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Restoring the Primacy of Parliament
Posted: Monday, June 14, 2010

THE EDITOR: Hitherto Prime Minister Kamla Persad Bissessar has performed at her brilliant best. The PM has effectively, clearly and convincingly transmitted the ethical bases and the people-centred governance values and priority that will pilot and drive her new administration.

This is a breath of fresh air. It has energized, renewed and lifted our flagging spirits. Effective 24 January Kamla has been on a roller-coaster. Was this the alleged weak leader? She has rescued and pulled back T&T from plunging down the edge of a fiscal, economic, social, moral and spiritual cliff.

Psychologically speaking the flowers have started to bloom again. The hills are alive with the sound of music — with chutney and soca — with pulsating tassa and seductive pan — with the cosmic music of the spheres. God is a Trinbagonian. Kamlamania has restored our faith in Him. Calling Him is a local call once again.

Kamla's decision to insist that the taking of the requisite parliamentary oath on June 18 as a pre-condition to Ministers travelling abroad to undertake our international relations responsibilities is a powerful signal that her Administration will be rigidly adhering to and restoring the primacy of Parliament. Parliament is the seat of all power and political legitimacy.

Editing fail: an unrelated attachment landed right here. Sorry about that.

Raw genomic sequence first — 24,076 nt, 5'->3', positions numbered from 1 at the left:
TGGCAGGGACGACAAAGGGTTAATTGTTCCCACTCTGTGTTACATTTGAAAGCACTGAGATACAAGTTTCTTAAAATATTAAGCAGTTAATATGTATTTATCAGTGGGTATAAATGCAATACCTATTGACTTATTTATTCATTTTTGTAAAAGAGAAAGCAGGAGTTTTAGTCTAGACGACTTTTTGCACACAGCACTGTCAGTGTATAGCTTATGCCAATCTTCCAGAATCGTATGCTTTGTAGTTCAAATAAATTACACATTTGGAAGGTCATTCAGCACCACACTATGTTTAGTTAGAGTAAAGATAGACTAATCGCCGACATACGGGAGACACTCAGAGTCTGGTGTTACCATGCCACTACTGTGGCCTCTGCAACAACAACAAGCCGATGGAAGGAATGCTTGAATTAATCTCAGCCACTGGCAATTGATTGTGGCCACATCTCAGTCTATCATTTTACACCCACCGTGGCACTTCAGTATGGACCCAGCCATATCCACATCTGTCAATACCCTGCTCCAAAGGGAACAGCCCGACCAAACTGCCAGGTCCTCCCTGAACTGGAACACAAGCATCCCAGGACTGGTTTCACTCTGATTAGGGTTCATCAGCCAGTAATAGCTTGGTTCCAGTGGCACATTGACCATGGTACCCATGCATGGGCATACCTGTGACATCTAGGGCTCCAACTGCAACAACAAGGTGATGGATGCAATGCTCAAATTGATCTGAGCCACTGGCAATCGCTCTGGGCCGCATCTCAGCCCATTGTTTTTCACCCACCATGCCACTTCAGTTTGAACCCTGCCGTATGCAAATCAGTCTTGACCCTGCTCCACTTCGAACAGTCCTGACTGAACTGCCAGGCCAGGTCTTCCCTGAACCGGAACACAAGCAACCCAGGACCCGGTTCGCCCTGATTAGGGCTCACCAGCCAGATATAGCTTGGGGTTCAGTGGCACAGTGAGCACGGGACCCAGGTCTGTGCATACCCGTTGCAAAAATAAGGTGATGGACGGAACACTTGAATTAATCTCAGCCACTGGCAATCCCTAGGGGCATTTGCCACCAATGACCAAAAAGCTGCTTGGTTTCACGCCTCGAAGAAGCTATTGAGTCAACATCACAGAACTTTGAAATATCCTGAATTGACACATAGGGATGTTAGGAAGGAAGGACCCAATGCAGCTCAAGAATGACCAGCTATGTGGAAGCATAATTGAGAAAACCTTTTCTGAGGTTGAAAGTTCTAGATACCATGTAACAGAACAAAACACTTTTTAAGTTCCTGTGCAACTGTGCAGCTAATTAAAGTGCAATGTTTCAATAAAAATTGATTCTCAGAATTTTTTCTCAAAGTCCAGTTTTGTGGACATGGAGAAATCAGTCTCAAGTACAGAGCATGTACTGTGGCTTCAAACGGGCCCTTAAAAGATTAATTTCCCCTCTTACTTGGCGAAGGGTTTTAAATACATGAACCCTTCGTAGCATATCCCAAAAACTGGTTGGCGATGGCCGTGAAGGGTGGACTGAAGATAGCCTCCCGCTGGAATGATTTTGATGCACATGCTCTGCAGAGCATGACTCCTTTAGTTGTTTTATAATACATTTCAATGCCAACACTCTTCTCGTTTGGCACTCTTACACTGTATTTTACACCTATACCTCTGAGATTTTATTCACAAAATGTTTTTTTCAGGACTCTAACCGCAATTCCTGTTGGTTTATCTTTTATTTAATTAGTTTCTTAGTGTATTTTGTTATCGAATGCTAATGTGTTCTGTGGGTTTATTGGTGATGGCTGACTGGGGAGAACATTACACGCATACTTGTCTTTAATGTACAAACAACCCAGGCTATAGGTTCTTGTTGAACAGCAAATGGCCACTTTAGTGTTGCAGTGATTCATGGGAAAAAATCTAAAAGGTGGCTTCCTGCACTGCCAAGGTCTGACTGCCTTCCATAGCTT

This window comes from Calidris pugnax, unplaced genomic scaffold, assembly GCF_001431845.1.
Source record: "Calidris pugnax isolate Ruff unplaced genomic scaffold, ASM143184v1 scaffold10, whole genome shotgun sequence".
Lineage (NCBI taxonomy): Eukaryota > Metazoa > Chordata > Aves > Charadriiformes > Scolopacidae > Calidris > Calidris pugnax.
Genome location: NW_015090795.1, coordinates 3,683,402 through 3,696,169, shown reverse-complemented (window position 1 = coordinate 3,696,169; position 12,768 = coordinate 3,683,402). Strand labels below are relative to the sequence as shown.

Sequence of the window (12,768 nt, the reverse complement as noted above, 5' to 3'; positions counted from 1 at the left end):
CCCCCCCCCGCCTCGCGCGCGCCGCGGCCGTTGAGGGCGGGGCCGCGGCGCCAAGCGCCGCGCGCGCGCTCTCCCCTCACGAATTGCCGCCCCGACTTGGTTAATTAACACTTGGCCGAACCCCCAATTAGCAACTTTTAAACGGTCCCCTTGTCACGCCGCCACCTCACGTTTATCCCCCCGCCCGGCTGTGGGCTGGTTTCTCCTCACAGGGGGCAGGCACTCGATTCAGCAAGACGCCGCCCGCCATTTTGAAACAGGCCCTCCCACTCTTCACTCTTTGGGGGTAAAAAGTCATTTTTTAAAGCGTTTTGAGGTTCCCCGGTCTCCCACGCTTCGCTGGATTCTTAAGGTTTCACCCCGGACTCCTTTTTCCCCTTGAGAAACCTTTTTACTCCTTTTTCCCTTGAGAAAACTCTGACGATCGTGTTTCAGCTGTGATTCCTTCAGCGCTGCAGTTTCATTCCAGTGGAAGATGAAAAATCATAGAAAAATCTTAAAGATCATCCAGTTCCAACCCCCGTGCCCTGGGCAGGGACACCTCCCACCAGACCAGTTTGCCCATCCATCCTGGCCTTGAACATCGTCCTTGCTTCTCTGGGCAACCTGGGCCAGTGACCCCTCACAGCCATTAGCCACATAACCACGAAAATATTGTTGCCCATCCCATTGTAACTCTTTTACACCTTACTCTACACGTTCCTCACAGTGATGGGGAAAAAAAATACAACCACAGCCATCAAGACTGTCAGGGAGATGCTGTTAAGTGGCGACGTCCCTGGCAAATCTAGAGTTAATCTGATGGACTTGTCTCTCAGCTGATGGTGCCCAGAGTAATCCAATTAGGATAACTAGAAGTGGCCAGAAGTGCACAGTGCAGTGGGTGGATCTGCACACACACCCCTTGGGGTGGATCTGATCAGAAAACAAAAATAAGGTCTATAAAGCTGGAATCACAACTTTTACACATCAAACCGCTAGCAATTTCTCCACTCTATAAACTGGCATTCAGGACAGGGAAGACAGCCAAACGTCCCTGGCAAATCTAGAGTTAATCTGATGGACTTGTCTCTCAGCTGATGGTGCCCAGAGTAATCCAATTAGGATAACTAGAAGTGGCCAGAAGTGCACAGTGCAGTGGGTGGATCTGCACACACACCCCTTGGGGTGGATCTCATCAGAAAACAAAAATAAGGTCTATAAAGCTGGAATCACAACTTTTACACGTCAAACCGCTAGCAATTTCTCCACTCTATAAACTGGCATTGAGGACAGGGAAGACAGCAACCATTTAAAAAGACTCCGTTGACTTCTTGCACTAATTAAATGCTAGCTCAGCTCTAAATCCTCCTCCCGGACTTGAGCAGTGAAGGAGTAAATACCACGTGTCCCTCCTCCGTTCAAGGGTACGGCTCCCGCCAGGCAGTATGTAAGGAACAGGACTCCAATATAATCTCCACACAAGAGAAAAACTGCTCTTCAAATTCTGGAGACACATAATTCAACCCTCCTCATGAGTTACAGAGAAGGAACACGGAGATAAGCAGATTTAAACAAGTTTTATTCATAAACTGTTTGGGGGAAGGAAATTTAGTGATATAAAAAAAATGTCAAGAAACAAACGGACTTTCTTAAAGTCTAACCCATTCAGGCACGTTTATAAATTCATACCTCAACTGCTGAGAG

In the current post May 24 political environment the brave and independent foreign policy decision taken to forego participation in the Barbados meeting with Clinton is a decision to be commended — not condemned.

The Obama Administration and Secretary of State Clinton will respect our return to adhering to the tenets of real parliamentary democracy especially when the previous Administration did every thing permissible to diminish the status of Parliament. Even a PNM Woodford Square Meeting took precedence over Parliament and disturbed the proceedings of Parliament. But when peaceful marchers undertook a legitimate picket of Parliament during the rushed property tax debate they were subjected to police brutality and their leader arrested.

This is not the first time that T&T opted out of a diplomatic Barbados meeting when a high ranking US representative summoned us there.

Our policy must be one of constructive and selective engagement with the outside world based on respect for the will and the overriding interests of the people who are the real government of T&T.


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